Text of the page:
3/6/2023: 5 minutes. $5k.

Monday, March 6, 2023

High 47°/Low 32° Rainy

An entrepreneur support network returns with the first of its new monthly pitch competitions and a series of programs to invigorate local business growth. Also: Kalamazoo County’s treasurer is facing continued scrutiny. And after a safety scare, a Kalamazoo leader is reminding people to check their carbon monoxide detectors.

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5 local businesses. 5 minutes. $5K.

Demargeo White and Sydeny Davis hold an oversized $5,000 check.

After a five-year hiatus, Startup Zoo has re-launched with a $5,000 grand prize for its new monthly pitch competition, which Demargeo White of Huey D’s Goodies won last Friday.

The competition is one of a number of the initiatives by the organization that was first launched in 2007 to help start-ups and other entrepreneurs discover best practices, investment, and other support.

“We don’t have the limitations we had 10 years ago as far as investors,” says Carl Brown, co-founder and Interim Director of Startup Zoo. He says this 5×5 pitch competition (five entrepreneurs pitching for five minutes each) is the first ever held in the city.

White says this was the fourth local pitch competition he’s entered but the first he’s won. White founded Huey D’s Goodies LLC in 2019, a gourmet cheesecake business. He says his current focus is to hire a baker to alleviate the work he currently does all by himself, with only occasional help from his family when they’re available.

“A lot of people say there’s no opportunity in Kalamazoo but really they’re running in the wrong circles,” he says, reinvigorated, a $5,000 check in hand.

“If we’re building a business in Kalamazoo, we can’t look at Kalamazoo as the end of the market, so we have to look at investors that are not exclusively in Kalamazoo,” he says.

However, the current challenge is that “institutional investment and venture capitalists say they don’t know what’s happening in Kalamazoo,” he says.

That’s the barrier Startup Zoo aims to eliminate in its mission to fund the next generation of entrepreneurs.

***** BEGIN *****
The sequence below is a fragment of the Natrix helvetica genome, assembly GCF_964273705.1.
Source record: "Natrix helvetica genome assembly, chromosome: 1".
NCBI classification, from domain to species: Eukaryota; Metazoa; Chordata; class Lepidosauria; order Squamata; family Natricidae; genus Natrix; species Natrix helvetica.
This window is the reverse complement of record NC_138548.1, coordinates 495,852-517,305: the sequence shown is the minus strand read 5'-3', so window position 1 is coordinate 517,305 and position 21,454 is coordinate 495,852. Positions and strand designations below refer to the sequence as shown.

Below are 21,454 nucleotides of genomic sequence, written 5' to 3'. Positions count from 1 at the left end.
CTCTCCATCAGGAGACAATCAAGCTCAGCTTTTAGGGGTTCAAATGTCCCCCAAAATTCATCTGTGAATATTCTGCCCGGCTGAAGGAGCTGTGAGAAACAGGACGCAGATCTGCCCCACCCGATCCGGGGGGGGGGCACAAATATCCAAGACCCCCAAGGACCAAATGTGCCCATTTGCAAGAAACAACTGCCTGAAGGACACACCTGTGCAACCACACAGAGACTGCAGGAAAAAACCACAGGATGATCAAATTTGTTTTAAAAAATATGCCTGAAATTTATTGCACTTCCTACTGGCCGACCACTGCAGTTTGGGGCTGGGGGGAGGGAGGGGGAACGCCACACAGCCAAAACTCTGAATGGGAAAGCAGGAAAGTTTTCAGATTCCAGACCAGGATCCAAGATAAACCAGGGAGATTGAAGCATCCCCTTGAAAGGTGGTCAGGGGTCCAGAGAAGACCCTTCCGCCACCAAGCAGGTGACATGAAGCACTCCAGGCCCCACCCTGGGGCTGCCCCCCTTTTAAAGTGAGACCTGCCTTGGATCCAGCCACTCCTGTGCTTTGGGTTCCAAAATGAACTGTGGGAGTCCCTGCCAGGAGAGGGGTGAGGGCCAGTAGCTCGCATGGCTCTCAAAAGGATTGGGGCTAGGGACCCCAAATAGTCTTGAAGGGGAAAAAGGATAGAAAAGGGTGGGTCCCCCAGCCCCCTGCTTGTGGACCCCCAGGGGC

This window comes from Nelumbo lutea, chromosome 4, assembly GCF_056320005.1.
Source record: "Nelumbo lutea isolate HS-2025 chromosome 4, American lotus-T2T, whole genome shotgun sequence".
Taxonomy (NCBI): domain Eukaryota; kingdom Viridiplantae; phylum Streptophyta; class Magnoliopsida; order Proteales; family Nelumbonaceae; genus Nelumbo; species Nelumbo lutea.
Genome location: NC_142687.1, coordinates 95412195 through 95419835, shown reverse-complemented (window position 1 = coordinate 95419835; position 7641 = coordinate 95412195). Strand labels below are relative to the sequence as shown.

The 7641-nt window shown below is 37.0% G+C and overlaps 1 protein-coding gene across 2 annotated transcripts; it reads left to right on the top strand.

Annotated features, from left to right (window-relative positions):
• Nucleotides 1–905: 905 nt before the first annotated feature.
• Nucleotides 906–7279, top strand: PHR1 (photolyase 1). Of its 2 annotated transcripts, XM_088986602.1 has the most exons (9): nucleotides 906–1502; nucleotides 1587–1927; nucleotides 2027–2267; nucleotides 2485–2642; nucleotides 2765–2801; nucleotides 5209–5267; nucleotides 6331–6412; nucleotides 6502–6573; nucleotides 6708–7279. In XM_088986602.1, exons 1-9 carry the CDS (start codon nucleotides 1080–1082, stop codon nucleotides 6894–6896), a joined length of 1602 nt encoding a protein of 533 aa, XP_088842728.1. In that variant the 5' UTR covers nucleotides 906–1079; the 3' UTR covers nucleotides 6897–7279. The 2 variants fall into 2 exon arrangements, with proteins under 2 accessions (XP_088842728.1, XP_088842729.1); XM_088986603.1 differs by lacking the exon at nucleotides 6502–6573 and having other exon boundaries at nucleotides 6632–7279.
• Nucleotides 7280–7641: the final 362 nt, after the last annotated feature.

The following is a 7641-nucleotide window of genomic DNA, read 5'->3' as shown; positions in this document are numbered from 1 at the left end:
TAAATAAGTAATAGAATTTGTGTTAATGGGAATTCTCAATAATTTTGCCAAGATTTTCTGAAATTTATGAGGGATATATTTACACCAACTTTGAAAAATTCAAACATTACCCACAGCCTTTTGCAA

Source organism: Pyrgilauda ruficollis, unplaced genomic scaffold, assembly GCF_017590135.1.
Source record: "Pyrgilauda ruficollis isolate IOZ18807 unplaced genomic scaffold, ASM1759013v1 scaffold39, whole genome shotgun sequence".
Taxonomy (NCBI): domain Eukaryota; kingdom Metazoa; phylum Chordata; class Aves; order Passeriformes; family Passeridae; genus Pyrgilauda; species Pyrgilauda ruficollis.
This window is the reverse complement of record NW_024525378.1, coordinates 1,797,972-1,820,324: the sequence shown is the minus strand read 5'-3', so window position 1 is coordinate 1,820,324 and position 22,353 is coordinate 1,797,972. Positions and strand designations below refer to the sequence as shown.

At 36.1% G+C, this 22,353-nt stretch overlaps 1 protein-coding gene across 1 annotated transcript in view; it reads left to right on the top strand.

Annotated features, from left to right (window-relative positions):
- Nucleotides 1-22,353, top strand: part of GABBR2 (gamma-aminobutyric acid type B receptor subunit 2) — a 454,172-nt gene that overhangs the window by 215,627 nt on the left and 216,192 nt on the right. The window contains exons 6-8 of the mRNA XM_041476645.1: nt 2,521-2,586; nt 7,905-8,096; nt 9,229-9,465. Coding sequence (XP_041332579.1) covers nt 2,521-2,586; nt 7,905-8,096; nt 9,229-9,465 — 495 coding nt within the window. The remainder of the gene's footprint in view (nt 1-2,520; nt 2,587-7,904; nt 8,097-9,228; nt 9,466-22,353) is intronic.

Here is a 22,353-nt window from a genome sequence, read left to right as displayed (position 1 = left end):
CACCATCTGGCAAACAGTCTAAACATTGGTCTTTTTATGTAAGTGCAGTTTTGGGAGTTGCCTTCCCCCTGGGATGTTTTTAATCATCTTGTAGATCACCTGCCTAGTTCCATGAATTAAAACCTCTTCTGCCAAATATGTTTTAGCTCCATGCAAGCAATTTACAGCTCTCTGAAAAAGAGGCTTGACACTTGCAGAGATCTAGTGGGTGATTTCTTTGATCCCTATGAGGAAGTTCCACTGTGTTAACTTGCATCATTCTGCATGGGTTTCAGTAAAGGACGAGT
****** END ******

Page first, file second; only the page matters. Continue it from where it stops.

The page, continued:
Read more about the business ideas presented, plus the deadline for entering the upcoming Startup Zoo pitch competition.

Kzoo treasurer still under scrutiny

Kalamazoo County Treasurer Thomas Whitener will have to give a financial report while under oath for a second time this week. The first time was nearly two weeks ago. After failing to show up for a previous meeting, county officials required him to give a quarterly investment report while under oath. On Tuesday, he will give an updated report. The oath requirement is unusual, but comes after months of mistakes by the embattled treasurer. The county went as far as to hire an outside accounting firm to help clean up financial records. As of mid-January, the county had spent about $30,000 with the accounting firm.

Some Kalamazoo County leaders would like Whitener to resign. So far he has refused. Commissioner Jen Strebs said a voluntary resignation is about the only way to get him to leave his elected position. “It’s not simply a vote this board can take and remove the treasurer. It would take a recall vote or intercession by the governor,” she said. There have been recall attempts. Just last Friday, the state’s board of canvassers rejected two recall petitions. Strebs said there’s a high bar to recalling an elected official. “I don’t think that we’re seeing illegal activity occur in the treasurer’s office. What we’re seeing is incompetence,” she said. Whitener’s term runs through 2024.